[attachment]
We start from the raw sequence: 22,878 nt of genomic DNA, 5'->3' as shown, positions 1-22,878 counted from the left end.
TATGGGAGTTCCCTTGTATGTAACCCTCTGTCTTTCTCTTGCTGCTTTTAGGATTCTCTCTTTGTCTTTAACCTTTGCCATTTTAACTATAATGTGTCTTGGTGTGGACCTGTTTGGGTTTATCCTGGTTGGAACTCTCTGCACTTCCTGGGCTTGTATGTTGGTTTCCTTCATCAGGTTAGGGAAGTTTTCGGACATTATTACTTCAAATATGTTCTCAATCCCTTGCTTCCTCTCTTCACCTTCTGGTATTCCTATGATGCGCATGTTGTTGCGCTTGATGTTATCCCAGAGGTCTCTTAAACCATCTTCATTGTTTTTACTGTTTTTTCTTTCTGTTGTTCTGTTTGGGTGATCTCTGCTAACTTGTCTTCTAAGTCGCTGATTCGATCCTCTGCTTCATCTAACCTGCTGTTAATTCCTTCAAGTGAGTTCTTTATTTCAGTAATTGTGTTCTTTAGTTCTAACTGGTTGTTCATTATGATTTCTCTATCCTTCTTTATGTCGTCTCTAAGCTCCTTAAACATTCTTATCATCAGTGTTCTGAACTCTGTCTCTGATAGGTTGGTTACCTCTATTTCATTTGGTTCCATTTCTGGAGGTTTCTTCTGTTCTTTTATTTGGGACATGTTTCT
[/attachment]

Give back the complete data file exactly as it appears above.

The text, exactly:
We start from the raw sequence: 22,878 nt of genomic DNA, 5'->3' as shown, positions 1-22,878 counted from the left end.
TATGGGAGTTCCCTTGTATGTAACCCTCTGTCTTTCTCTTGCTGCTTTTAGGATTCTCTCTTTGTCTTTAACCTTTGCCATTTTAACTATAATGTGTCTTGGTGTGGACCTGTTTGGGTTTATCCTGGTTGGAACTCTCTGCACTTCCTGGGCTTGTATGTTGGTTTCCTTCATCAGGTTAGGGAAGTTTTCGGACATTATTACTTCAAATATGTTCTCAATCCCTTGCTTCCTCTCTTCACCTTCTGGTATTCCTATGATGCGCATGTTGTTGCGCTTGATGTTATCCCAGAGGTCTCTTAAACCATCTTCATTGTTTTTACTGTTTTTTCTTTCTGTTGTTCTGTTTGGGTGATCTCTGCTAACTTGTCTTCTAAGTCGCTGATTCGATCCTCTGCTTCATCTAACCTGCTGTTAATTCCTTCAAGTGAGTTCTTTATTTCAGTAATTGTGTTCTTTAGTTCTAACTGGTTGTTCATTATGATTTCTCTATCCTTCTTTATGTCGTCTCTAAGCTCCTTAAACATTCTTATCATCAGTGTTCTGAACTCTGTCTCTGATAGGTTGGTTACCTCTATTTCATTTGGTTCCATTTCTGGAGGTTTCTTCTGTTCTTTTATTTGGGACATGTTTCT